Oil prices react moderately as slowing global economy softens rally

July 10, 2019
Brent fell to its lowest in a week on Monday

Oil made moderate gains even as it lurks in a stagnant market, with slowing global economic fundamentals weighing down prices.

Brent gained 0.41 per cent and trading at $64.37 per barrel at 1.46pm UAE time on Tuesday after it fell to its lowest in a week the day before.

The benchmark for light, sweet crude fell 0.2 per cent on Monday as supply fundamentals such as US midstream capacity picking up pace as well as low momentum of the global economy reversed the crude rally following tensions in the Middle East.

The stagnancy of prices comes amid a cooling off of tensions in the region, which had escalated following Iran's downing of a US drone, which it claimed was operating over its airspace. The US prepared for and eventually cancelled air strikes against Tehran.

However, tensions in the region, particularly along the Strait of Hormuz, which transports a third of the world's seaborne oil, remain simmering following the capture of an Iranian tanker by the British Royal Marines off the coast of Gibraltar.

Britain has said the Panamanian-flagged Grace 1 tanker, laden with around two million barrels of crude was destined for Syria and in violation of EU sanctions.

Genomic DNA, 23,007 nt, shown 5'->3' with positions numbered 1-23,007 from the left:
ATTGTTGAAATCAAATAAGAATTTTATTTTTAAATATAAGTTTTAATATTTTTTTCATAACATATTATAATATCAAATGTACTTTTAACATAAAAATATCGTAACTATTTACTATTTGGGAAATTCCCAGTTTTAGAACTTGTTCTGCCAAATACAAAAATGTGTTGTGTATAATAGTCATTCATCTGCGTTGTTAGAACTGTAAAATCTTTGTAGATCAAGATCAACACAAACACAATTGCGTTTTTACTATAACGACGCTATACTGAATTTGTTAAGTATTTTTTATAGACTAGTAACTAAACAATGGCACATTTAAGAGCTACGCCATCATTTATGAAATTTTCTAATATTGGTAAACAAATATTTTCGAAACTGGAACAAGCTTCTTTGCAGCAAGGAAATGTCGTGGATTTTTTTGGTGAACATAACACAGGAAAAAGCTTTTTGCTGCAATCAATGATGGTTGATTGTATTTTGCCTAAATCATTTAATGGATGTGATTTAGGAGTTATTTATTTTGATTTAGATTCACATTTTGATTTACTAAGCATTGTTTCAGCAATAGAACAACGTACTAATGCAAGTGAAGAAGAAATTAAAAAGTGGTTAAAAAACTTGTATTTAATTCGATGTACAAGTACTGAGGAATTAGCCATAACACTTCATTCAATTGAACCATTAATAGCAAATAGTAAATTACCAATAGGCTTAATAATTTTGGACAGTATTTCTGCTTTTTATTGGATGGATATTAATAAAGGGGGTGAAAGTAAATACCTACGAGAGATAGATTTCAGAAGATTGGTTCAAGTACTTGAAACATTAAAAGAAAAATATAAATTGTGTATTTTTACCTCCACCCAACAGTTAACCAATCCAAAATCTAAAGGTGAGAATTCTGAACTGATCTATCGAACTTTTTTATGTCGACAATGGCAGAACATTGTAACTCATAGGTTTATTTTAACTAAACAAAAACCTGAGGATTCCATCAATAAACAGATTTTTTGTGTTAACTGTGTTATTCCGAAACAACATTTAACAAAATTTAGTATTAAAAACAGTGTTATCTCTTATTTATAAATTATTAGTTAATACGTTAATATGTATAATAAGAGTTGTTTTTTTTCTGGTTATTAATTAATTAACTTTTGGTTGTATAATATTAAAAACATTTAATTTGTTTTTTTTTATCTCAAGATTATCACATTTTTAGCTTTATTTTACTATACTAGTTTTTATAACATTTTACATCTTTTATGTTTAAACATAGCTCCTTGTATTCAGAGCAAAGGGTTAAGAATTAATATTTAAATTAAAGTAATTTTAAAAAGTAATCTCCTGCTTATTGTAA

Tehran denied the allegations and threatened retaliation saying it would target British vessels.

Iranian foreign minister Javad Zarif tweeted on Monday the EU had no enforceable sanctions against Iran, which has been restricted from selling its crude in the oil markets because of a US embargo on the trade of its oil.

'Iran is neither a member of the EU nor subject to any European oil embargo. Last I checked, EU was against extraterritoriality. UK's unlawful seizure of a tanker with Iranian oil on behalf of #B Team is piracy, pure and simple,' he tweeted. Team #B referred to US President Donald Trump's administration.

There have recently been incidents of attacks on tankers in the Arabian Gulf. Two vessels carrying crude from Saudi Arabia and the UAE were damaged last month. The US blamed Iran, which denied any involvement.

In May, four tankers off the coast of Fujairah were attacked in what authorities said appeared to be “sabotage”.

Oil prices reacted bullishly to the regional tensions around mid-June but have remained muted following the recent Opec+ deal to extend production cuts until March next year.

The alliance of producers led by Saudi Arabia and Russia have held back 1.2 million barrels per day since the beginning of the year.

Analysts expect prices to react moderately for the rest of the year.

thenational